"Brooklyn Baby" however, appears to want to undo all the good work done by the opening three tracks.  Whatever Del Rey and Auerbach were aiming for (I have a feeling it had some sort of old school oriental tune mixed with the blues/modern pop), they have missed it by a country mile.  This was released as a single and that seems to be a mistake, the tune is just weak sauce and derails the records like a brick through a windscreen.  However, "West Coast" (which was released as the first single), is much better.  It does not have the hipster vibe of the early numbers, but it does have a certain something; call it a charm or spirit, but it once again shows what a good unit these two cats can be.  It also book ends the section of the album which exclusively came exclusively from their recording sessions, there is more from Auerbach by himself (as well as another where he is a second producer).  The first of these tracks is "Sad Girl" which has Rick Nowells joining the duo to produce the vocals.  Now if I am totally honest, apart from the vocals this is an Auerbach song; it would also be incredibly hard to tell the difference in that way.  But my deity, this is the sort of tune that Ms Del Rey vocals suit so well it could have been done by one of those rich tailor that charge you by the litre of blood.  It is like velvet on the ears and I cannot help but be seduced by its charms.  If you have any interest in blues and pop, check this out - this song is strange, bizarre and so out of time with the modern music scene. Following on is the equally devastating "Pretty When I Cry", this track was produced by Ms Del Ray herself, Blake Stranathan and Lee Foster, this tale of a an abusive relationship has a tone akin to songs from a Quentin Tarantino soundtrack. The grandeur of the number is held together from lonesome vocals to the ending solo with style.  Another stunning piece of dream pop which is only spoilt by the ending, it just sort of stops dead in its track; bit of a shame really.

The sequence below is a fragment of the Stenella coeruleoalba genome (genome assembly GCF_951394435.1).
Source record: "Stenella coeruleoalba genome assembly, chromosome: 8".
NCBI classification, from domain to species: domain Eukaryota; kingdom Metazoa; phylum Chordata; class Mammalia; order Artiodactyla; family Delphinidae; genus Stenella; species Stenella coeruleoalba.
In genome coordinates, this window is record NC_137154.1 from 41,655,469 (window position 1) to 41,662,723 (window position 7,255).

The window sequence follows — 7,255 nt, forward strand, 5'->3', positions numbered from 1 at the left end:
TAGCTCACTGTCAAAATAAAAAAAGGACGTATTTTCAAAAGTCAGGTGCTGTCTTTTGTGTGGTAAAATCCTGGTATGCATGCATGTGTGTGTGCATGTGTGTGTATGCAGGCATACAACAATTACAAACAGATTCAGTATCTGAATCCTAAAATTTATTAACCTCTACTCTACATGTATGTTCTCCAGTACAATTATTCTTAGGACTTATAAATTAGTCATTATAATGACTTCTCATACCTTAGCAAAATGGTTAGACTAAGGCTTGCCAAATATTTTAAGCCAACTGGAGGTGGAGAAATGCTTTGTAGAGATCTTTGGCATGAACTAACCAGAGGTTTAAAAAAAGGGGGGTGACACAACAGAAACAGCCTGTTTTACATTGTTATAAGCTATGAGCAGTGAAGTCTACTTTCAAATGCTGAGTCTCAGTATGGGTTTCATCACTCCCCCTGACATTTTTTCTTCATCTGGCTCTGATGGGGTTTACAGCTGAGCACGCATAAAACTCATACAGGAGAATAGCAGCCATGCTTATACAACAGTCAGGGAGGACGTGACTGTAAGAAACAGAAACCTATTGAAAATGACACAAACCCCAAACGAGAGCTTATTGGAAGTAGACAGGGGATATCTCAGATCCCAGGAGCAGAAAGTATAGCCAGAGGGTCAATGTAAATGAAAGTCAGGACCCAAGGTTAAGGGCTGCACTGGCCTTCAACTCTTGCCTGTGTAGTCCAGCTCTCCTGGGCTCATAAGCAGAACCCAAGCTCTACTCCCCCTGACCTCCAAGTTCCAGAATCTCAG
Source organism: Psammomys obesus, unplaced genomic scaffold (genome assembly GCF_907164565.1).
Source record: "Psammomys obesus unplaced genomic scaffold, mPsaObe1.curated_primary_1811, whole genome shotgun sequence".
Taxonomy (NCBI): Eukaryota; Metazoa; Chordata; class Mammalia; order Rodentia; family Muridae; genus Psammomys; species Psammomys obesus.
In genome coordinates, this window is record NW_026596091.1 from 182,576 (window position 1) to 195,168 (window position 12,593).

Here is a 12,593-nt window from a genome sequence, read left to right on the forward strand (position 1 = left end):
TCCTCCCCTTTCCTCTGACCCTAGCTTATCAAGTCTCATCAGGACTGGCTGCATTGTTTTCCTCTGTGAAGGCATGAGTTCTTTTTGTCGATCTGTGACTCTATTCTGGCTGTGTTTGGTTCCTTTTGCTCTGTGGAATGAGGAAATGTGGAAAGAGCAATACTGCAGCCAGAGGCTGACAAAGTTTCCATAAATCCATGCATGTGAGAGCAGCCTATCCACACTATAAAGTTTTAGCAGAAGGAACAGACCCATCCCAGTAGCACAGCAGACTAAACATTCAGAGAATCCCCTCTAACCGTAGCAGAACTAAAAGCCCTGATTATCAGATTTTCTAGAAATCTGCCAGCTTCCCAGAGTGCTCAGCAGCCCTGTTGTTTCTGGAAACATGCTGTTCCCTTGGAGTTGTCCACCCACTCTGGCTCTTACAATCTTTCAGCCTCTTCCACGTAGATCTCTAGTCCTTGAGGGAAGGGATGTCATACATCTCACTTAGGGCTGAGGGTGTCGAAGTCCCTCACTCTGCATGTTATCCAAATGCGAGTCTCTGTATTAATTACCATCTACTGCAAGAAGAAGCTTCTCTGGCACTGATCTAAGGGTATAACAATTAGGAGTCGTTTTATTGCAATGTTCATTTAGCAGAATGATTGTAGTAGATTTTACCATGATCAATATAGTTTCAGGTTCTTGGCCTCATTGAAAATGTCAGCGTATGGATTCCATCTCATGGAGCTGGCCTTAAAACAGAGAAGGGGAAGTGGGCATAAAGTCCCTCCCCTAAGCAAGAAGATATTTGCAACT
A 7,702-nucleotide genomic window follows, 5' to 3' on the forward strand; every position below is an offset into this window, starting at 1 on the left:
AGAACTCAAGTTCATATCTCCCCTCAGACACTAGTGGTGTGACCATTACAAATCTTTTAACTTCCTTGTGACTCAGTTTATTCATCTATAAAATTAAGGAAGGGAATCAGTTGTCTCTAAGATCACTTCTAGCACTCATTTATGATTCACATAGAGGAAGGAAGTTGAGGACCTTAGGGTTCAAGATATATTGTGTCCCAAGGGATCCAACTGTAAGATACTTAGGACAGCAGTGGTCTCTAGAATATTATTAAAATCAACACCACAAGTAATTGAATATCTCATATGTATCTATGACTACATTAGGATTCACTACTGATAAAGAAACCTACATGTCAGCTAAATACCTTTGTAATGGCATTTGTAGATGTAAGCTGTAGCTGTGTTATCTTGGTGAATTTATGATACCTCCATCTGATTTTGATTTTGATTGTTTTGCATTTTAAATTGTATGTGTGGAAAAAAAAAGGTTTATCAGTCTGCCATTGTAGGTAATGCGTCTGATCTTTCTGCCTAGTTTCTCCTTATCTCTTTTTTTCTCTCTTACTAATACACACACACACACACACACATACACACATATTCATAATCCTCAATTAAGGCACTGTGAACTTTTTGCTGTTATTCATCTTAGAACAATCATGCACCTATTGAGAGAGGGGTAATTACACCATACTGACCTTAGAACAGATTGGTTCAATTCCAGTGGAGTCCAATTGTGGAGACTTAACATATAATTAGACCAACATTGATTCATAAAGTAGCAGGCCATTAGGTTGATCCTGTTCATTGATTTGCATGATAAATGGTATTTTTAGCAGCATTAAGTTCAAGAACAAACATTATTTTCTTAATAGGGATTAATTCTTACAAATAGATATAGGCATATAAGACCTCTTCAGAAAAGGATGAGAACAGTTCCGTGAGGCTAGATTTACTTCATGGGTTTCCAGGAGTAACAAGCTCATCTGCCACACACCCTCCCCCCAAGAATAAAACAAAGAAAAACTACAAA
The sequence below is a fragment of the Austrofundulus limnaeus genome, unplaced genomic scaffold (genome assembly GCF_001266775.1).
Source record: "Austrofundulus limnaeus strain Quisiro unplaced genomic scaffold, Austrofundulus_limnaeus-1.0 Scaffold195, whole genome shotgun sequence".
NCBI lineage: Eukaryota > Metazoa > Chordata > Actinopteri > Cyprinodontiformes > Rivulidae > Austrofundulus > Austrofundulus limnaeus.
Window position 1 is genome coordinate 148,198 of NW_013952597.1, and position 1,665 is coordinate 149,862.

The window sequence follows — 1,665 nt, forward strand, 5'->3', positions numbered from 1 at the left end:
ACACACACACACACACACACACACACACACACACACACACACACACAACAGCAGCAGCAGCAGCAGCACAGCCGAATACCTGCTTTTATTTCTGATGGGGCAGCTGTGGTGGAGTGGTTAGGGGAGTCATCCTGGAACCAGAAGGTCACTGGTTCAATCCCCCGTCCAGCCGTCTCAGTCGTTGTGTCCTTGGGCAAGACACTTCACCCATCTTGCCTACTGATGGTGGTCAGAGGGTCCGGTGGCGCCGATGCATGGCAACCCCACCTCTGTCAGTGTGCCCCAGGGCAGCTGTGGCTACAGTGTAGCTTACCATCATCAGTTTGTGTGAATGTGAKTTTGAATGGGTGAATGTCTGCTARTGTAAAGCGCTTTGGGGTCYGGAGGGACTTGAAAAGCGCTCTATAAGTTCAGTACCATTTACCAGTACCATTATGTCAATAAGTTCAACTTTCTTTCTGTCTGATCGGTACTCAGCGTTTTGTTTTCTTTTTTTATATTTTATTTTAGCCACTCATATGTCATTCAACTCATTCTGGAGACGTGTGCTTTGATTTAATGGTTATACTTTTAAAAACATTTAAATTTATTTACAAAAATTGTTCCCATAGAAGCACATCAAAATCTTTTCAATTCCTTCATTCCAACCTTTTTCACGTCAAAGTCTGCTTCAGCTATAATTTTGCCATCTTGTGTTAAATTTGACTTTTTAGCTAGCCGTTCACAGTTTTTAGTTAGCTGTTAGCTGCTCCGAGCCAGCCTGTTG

"Money Power Glory" is produced by Greg Kurtsin and once again has the slow and moody nailed to the ground.  However, the song itself does not reach the heights of the last two numbers; but it is still a decent number at least.  "Fucked My Way Up To The Top" is quite possibly one of the most ironically titled tracks of the album.  The second last of the Auerbach produced numbers and it is dripping with irony and sarcasm, seriously this song is another track that shows that Ms Del Rey is a very clever lady; the music in places sounds a little busy and that distracts from the words which are the best feature of this song, but it is another quality tune for this album.  The penultimate track is "Old Money" which is produced by Daniel Heath; it is a string affair that has a styling like the title track of her last album, "Born To Die".  Indeed, this track feels like a mix of that track and "Video Games" with lyrics about looking back onto the past, finding words and hope in the past and when someone is in need that she will be there for them.  The strength of this track is that it is not too busy, Ms Del Rey has been given time to let her vocals expand, it is a great song.  Ending the album is the cover of "The Other Woman" which was done by Nina Simone; it is not a necessary song for the album; if it was not on the album I doubt very much that it would be missed.  But it is a good version of the number, just not essential for the record. 

Now, I have just reviewed the main songs of the album - this is due to the fact that there are about a billion versions of the record (something that really annoys me about modern album releases, do we really need 15 versions of the same album released within a year of the original release date).  Overall this album is very stylistic and a little out of time with a lot of modern pop music.  I do find that the cynic in me feels like it is deliberately out of time with the rest of the pop scene, but then it would make sense to stand out from the general crowd of Katy Perry's and Taylor Swift's.  There are a couple of tracks which do not live up to the vast majority of the album. But that is part of the course with this type of record, also my misgivings about it being a multi-produced album as the vast majority was masterfully handled by Mr Auerbach.  The improvement from 'Born To Die' to 'Ultraviolence' cannot be understated and if those couple of tracks has have been removed this would have been a perfect pop-noir record.  Well played Ms Del Rey, well played.

8.5 out of ten - Oh, now you have my attention and maybe my money, time and heart

Top track - Sad Girl

You can purchase the album from Amazon here

You can visit the Lana Del Rey website here

You can listen to Ultraviolence on Spotify here

For our Deezer users, here is a link for you